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High Speed Flight


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  1. #1
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    High Speed Flight

    I've found quite a few threads on this forum about small, mid power supersonic rockets. What materials do you guys use? Do you use fiberglass tubes, or are the paper tubes lighter? Do you use balsa wood or some other material for fins? I'm just curious.

  2. #2
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    That is a good point, me and The EGE have started quite a few threads about machbusters, but we never mention what meterials we use. For my 18mm machbuster#1 I used a swept double delta fin shape with 1/8 balsa that was laminated with paper skins and was soaked thoughly in CyA I used a estes body tube with a standard apogee parabolic nose cone, my second machbuster which I am putting more money into, will use thin G10 fins (I changed my mind again) and is useing a fiberglass tube from USR (they have a shaky reputation but they do have a 18mm fiberglass tube) Should USR maintain it's reputation**cough I will use the standard estes tubing, the fin shape this time is a cliped double delta with a reducing stake at the end.

    Ok here is the short version: Balsa and Basswood are ideal for 18mm machbusters and 24mm machbusters because the largest engines of those class the D21 and the F32 can bearly go past Mach, regular estes tubing is good for Mach flights, with 29mm machbusters there are more options the largest SU motor being the G80, but the largest AT motor being the I200, Bluetube is ideal for these flights, you can use G10 here, but it is overkill, nose cone meterial for all machbusters should be hard balsa or a hollow fiberglass/plastic.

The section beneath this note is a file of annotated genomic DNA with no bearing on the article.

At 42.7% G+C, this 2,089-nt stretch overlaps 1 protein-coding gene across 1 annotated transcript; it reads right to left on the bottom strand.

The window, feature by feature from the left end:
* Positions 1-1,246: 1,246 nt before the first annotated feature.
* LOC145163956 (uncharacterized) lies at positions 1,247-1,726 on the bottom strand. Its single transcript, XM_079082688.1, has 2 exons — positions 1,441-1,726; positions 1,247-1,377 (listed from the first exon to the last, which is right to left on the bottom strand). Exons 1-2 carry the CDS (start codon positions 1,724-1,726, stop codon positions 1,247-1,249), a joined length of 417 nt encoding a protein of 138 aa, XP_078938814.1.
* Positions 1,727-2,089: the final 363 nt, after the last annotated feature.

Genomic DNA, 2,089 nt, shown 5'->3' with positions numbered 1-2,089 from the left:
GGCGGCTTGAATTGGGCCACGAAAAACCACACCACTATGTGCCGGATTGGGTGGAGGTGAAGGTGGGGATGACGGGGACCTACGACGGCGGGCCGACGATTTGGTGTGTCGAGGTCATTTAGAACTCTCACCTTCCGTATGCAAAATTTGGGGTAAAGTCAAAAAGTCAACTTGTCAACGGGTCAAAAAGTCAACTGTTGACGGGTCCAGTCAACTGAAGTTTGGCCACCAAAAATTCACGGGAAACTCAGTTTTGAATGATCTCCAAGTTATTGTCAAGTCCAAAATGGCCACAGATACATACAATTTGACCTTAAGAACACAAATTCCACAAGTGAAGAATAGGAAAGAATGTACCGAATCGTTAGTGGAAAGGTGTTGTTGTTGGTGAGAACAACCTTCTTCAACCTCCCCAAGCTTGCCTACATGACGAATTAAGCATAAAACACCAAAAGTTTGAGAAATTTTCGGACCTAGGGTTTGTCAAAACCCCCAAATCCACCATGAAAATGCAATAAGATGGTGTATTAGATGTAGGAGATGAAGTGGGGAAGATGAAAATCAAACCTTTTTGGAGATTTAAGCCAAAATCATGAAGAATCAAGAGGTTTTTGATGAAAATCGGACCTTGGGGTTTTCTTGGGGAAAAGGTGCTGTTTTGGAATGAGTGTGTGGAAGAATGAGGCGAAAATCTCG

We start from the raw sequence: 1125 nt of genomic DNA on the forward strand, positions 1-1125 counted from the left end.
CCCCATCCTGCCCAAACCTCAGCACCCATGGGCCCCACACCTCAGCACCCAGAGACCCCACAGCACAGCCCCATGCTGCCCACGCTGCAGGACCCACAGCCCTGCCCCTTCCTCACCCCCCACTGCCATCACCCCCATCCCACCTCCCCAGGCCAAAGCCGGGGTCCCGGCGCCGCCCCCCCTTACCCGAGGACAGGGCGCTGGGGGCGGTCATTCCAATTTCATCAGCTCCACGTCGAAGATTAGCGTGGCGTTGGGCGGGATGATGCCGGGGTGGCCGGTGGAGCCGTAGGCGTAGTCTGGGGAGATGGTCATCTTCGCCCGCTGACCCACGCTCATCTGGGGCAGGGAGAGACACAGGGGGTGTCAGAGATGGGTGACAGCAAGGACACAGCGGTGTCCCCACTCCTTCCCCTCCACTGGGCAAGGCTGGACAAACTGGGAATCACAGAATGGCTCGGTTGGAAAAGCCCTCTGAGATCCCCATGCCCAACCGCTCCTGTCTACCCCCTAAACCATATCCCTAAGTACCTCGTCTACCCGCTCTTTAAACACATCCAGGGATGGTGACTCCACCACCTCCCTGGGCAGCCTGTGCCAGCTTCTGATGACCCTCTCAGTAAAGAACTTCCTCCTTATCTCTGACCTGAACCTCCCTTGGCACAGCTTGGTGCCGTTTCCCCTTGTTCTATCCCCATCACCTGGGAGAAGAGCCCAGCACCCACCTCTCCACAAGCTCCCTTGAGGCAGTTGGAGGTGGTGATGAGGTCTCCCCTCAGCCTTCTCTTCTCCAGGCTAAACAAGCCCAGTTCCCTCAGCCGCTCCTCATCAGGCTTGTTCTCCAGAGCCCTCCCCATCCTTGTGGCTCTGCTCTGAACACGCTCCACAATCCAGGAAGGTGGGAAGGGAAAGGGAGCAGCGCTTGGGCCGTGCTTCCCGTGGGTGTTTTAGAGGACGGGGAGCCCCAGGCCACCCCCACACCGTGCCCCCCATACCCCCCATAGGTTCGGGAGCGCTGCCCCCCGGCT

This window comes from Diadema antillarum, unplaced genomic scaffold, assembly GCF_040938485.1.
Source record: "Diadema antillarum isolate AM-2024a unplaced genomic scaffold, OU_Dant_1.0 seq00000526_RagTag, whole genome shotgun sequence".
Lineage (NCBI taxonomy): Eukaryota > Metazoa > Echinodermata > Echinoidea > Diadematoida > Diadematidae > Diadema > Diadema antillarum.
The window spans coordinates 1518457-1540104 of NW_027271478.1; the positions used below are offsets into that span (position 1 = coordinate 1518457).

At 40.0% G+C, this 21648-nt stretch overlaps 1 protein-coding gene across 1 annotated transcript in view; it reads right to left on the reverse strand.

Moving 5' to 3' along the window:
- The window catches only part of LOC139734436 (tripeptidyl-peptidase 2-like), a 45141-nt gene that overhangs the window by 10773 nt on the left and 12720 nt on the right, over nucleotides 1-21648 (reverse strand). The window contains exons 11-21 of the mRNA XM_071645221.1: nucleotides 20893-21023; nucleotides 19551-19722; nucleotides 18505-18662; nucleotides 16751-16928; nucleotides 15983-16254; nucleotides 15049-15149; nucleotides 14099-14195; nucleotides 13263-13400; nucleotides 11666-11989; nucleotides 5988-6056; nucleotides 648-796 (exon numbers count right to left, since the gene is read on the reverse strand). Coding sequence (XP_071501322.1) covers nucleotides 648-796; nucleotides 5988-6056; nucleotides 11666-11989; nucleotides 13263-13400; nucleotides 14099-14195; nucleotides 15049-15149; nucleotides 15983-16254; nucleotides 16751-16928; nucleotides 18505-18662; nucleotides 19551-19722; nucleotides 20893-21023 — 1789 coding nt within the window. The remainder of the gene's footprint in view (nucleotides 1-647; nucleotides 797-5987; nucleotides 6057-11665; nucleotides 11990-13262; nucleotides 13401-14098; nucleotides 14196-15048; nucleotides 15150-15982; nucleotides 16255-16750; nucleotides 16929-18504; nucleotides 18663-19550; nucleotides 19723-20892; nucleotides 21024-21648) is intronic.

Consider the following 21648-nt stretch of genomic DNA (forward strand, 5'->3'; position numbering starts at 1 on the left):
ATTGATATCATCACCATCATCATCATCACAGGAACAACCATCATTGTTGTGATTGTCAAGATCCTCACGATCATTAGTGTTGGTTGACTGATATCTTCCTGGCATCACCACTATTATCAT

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    Pemtech unofficial minion #22134751

    I was told by someone that I live in isolated northern voids of the continental US

  3. #3
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    You will notice, SD, that I've started exactly one thread about Machbusters, a build thread in which I explain exactly what I used to build mine.

    What materials you need depends on what size motor you'll be using, your skill level, and the weight of the final rocket. However, there is no mid-power motor out there that requires advanced materials to build a Machbuster.

    I'm going to ignore 18mm Machbusters here, because they're not worth the effort. Extreme weight requirements (< 20g), no payload ability, difficulty in tracking, yadda yadda yadda. Not worth your time.

    For 24mm Machbusters, you have two options. You can go for the Aerotech F32T, which is a single-use motor. It'll allow you to use paper tubing and 1/8" balsa fins; or 3/32" basswood, so long as you make good fillets with wood glue. Or, you can choose to take the risk of losing an expensive casing, and use CTI Pro24 or Aerotech 24/120 casings. The longer casings will give you mid-to large G motors - eventually even a baby H from CTI - but they're expensive and require better building. If you want to use 24mm reloads, you could use ordinary paper tubing, but adding a layer of half-ounce fiberglass might be a good idea. Or get the the Blackhawk 24 which is not cheap and is carbon fiber, but will survive any 24mm motor. Any.

    You've also got two options for 29mm Machbusters. LOC tubing and 1/8" plywood fins will easily take up to a G80, and probably an H if you build it well. If you want to fly Is or you're on a hard desert, then fiberglassing or the Blackhawk 29 might be a better idea.